His next bout with a major health crisis came when he broke his neck. He was, again, in a skilled nursing facility recovering from a previous head injury from a previous fall. I arrived at the skilled nursing facility for a routine visit only to find him on the floor near the entry door surrounded by paramedics.
They were bracing his neck and strapping him to a back board for transport to ER. This was his 3rd major fall in 7 months resulting in a head injury. So the paramedics took him to a trauma center instead of the closer hospital. Note: I asked that they take him to the trauma center.
The ER doctor was blunt – my father was fully conscious – and asked me about my father’s end-of-life wishes. I expressed my father’s wishes to live. This ER doctor expressed his dismay stating flatly he’d had a full life. And, my father might want to reconsider this in the future because at his advanced age (81 at the time).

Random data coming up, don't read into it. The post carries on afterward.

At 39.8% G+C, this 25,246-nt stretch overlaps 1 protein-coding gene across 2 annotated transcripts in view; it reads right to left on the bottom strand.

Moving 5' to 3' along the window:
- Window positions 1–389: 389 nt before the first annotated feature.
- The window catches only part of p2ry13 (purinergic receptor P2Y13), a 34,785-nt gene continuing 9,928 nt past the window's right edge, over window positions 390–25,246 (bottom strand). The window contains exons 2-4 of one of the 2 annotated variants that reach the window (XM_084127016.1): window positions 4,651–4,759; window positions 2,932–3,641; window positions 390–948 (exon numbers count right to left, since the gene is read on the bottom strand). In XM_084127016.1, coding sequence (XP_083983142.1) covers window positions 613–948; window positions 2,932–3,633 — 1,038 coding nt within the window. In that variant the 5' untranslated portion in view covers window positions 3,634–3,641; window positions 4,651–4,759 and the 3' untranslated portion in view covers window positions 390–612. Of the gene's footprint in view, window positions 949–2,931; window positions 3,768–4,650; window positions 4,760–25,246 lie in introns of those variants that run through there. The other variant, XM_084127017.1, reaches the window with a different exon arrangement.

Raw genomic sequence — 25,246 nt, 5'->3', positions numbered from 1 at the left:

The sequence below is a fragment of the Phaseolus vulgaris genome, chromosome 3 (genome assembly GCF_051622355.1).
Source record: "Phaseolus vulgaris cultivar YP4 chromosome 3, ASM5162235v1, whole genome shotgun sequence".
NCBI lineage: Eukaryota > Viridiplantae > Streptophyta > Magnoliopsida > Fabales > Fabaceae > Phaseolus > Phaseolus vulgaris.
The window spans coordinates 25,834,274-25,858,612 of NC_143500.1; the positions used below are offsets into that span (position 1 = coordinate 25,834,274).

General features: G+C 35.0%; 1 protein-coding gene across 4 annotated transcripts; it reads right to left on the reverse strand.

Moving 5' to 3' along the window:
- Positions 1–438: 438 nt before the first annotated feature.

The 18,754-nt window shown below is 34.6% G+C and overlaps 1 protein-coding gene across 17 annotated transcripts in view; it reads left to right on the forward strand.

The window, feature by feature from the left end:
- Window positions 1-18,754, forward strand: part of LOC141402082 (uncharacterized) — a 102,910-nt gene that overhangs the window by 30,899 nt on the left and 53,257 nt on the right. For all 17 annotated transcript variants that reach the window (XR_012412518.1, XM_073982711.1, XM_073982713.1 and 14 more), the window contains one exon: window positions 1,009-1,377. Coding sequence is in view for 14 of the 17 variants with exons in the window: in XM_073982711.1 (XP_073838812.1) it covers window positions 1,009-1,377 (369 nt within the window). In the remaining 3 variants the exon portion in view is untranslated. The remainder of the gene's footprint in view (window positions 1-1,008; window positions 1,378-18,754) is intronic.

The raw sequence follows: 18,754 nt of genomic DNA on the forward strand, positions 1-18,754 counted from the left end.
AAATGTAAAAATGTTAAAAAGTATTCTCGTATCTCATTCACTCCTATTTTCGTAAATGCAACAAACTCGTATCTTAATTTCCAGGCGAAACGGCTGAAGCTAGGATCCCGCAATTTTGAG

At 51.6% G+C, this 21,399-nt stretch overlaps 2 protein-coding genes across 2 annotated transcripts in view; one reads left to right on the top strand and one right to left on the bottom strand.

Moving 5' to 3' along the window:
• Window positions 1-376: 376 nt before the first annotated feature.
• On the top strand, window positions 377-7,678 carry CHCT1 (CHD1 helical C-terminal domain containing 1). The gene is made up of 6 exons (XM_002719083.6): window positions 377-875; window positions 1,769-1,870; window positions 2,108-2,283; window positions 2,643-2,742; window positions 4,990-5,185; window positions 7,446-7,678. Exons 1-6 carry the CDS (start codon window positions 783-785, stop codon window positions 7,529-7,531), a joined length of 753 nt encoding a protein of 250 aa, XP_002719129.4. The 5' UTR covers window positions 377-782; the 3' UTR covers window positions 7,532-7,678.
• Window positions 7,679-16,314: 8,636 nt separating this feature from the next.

My father, laying on a gurney, head in neck brace, waiting for diagnosis and treatment with silent tears streaming down his face as this ER doctor inappropriately expressed his opinion. My heart was broken sharing my father’s vulnerability.
Having “the” Advance Directive discussion with Your Parents
My mother, too, has been at death’s door 3 times now. The first time was about 10 years ago, then again about 4 years ago and now recently. Always, they ask me about her end-of-life wishes. Always, I answer, “Full code.”
My parents created their advance directives 10 years ago at the same time they did their Wills and estate planning. And, while one needs to check these documents periodically as we age (and they have), their end-of-life wishes have never wavered. They want to live.
At the skilled nursing facility that they now frequent in between these crises, if my parents are there a month or more, the facility invites the family to a meeting with the patient and the health care team. This team includes the directors of nursing, physical therapy, occupational therapy, dietitian, social worker, etc. – about 8 to 10 center employees plus the patient and patient’s family.
Each center employee gives a verbal report on the patient and they ask for comments from the patient and the patient’s family. And, they always ask the patient their end-of-life wishes. I have heard my parents, over-and-over-and-over again, firmly and forcefully express their will to live. Even if the hospitals and skilled nursing facilities are given a copy of the patient’s Advance Directive, they still ask – every time.
What I Know Today about having an Advance Directive